Safer flying with satcom weather app

Apr 29, 2014
Planet2 weather app in cockpit. Credit: Atmosphere

Pilots using a satellite service can now receive inflight updates on weather hazards and warn other aircraft of storms they see ahead.

This Planet service is offered to regional, business and light aircraft, alerting pilots who are otherwise unaware of storms in their path. Without this, weather updates are not available during flight – all information is gathered before takeoff.

In return, the planes boost the number of in-situ measurements such as pressure, temperature and wind sent to weather agencies.

Until now, these measurements were provided routinely only by commercial airlines, which serve a limited number of routes and airports.

The onboard kit comprises an antenna, the Planet terminal and the app, which is typically installed on a tablet or integrated into the flight hardware.

The system provides a permanent communications link using Iridium or Inmarsat satellite networks during flight, switching to terrestrial cellular networks on the ground.

Satellite navigation is used along the flight path for tracking and monitoring flight operations and stamping the in-situ measurement with the precise time and location.

Planet2 satcom weather app 3pics. Credit: Atmosphere

The app displays a map with information such as the flight track, atmospheric conditions and the type of the pilot has requested. Part of the screen handles incoming and outgoing messages.

Through a simple graphical interface, messages are sent to Planet operators on the ground or to other users, along with pilot reports on and requests for weather or airport services.

Fleet operators can track the position of their aircraft in real time and communicate with pilots via instant messaging. Civil aviation authorities can also use the system.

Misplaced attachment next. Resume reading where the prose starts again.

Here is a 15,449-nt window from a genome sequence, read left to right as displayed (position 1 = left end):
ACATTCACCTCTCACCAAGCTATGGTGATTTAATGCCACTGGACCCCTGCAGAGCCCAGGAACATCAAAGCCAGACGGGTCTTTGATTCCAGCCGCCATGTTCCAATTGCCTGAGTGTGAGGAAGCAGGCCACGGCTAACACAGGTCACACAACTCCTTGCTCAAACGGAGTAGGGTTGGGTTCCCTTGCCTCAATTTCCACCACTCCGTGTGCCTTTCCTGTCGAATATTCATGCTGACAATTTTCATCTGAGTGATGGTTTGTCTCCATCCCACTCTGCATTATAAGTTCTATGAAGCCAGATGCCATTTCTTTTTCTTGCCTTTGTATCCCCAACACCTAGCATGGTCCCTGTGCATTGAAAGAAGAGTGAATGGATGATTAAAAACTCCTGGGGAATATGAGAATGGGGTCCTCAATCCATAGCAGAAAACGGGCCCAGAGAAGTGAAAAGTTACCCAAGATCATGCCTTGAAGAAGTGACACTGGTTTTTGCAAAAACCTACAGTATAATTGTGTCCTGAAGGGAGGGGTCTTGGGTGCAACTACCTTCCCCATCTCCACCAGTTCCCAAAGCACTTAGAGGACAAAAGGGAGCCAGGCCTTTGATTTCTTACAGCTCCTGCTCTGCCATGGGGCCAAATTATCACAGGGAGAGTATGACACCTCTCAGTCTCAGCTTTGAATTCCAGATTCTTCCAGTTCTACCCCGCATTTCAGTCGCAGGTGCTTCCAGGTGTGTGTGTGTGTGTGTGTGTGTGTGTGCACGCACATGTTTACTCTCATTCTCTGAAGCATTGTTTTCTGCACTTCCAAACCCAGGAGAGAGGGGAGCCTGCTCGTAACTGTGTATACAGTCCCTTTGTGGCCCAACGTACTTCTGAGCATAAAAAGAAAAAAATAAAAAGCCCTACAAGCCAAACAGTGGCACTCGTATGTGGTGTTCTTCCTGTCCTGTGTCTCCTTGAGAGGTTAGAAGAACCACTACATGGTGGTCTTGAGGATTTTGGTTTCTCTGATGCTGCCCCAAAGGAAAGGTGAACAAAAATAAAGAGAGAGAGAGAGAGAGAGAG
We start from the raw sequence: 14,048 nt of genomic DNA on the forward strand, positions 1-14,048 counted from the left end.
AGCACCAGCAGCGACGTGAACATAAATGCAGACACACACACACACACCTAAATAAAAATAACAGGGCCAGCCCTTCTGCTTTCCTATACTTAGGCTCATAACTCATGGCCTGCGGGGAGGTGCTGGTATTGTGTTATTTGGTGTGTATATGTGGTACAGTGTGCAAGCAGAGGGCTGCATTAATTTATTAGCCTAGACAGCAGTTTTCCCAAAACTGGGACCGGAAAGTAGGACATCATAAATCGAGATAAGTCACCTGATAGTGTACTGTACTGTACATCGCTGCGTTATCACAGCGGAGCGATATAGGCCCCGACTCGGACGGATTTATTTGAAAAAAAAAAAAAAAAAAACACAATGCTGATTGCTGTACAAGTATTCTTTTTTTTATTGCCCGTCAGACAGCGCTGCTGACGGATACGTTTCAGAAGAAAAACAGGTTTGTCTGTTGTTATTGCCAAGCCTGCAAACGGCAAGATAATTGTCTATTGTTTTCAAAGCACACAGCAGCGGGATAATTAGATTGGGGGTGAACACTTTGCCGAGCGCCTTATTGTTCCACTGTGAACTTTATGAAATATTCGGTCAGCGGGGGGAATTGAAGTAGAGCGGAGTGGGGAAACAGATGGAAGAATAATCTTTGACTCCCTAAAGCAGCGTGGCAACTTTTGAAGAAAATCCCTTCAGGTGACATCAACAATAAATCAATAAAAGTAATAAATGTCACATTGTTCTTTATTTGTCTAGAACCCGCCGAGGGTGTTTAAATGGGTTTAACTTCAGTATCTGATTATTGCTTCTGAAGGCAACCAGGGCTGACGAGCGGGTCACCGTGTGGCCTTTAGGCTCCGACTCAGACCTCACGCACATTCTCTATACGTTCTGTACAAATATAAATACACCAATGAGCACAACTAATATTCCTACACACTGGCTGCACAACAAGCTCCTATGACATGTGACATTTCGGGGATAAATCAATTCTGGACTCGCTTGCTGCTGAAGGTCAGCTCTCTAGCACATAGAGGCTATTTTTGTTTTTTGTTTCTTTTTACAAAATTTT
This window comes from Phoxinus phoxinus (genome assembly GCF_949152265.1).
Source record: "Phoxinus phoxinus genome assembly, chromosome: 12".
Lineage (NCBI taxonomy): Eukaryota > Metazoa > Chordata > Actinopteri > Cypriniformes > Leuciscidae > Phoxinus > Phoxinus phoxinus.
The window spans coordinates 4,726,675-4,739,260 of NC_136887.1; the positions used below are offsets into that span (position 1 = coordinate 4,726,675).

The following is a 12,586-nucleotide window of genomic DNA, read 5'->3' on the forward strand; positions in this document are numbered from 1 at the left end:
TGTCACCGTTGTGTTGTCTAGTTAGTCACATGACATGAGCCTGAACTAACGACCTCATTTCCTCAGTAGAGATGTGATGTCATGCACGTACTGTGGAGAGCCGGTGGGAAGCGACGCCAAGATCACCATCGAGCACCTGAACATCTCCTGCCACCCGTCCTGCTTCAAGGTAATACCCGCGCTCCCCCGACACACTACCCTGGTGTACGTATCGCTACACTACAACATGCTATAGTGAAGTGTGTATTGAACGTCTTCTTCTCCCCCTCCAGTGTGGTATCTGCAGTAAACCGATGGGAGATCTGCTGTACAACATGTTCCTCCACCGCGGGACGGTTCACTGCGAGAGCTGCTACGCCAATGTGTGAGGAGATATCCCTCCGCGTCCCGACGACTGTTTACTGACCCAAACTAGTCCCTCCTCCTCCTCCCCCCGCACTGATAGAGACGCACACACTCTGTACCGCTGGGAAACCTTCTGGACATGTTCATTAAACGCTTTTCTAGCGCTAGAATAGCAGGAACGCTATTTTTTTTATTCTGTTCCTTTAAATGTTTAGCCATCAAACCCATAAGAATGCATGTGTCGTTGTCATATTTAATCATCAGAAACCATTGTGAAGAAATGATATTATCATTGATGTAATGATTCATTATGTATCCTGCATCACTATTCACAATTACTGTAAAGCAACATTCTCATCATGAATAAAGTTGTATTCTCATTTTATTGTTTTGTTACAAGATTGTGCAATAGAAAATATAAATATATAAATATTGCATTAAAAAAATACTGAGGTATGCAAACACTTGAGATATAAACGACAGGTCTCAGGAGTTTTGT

Atmosphere-F, a small company in Toulouse, France, developed the Planet (Plane Network) service with the support of ESA's Advanced Research in Telecommunications Systems programme in collaboration with the DLR German Space Center, TriaGnoSys and Météo-France.

The service, made available in 2012 for via the original project, has recently been extended to business, regional and research aircraft. This Planet2 extension required the development of an enhanced avionics unit certified by the European Aviation Safety Agency for integration into the cockpit.

Planet2 on regional aircraft. Credit: Atmosphere

Other uses for the system vary from scientific research into storms and ice hazards to providing multimedia entertainment services to passengers. Migration to maritime and helicopter applications is also being investigated.

Atmosphere-F has been providing the service to Safire, the French operator of environmental research aircraft active in atmospheric chemistry since 2012, and as further agreed with DLR for an additional 12-month service in 2014.

"We are extremely pleased to have been instrumental in helping Atmosphere-F and its partners in launching satellite enabled services in aviation," said ESA's Davide Tomassini.

"Thanks to the flexibility of the Planet system, it can be easily and quickly customised for other types of aviation services, such as research into and aerosols."

Explore further: Pipeline that leaked wasn't equipped with auto shut-off

Related Stories

Lufthansa expands in-flight smartphone usage

Feb 13, 2014

Lufthansa, Germany's biggest airline, said Thursday it will allow passengers to use a range of mobile electronic devices in flight on all Airbus aircraft starting from next month.

Three pieces of evidence point to jet's takeover

Mar 16, 2014

There are three pieces of evidence that aviation safety experts say make it clear the missing Malaysia Airlines jet was taken over by someone who was knowledgeable about how the plane worked.

MH370 should make us rethink how we monitor planes

Apr 09, 2014

Search ships may be honing in on the black box from missing Malaysian Airlines Flight MH370 after weeks of searching. But whether they are successful or not, the difficulty they have encountered along the way ...

Recommended for you

Pipeline that leaked wasn't equipped with auto shut-off

17 hours ago

The pipeline that leaked thousands of gallons of oil on the California coast was the only pipe of its kind in the county not required to have an automatic shut-off valve because of a court fight nearly three ...

California farmers agree to drastically cut water use

May 23, 2015

California farmers who hold some of the state's strongest water rights avoided the threat of deep mandatory cuts when the state accepted their proposal to voluntarily reduce consumption by 25 percent amid ...

User comments : 0

Please sign in to add a comment. Registration is free, and takes less than a minute. Read more

Click here to reset your password.
Sign in to get notified via email when new comments are made.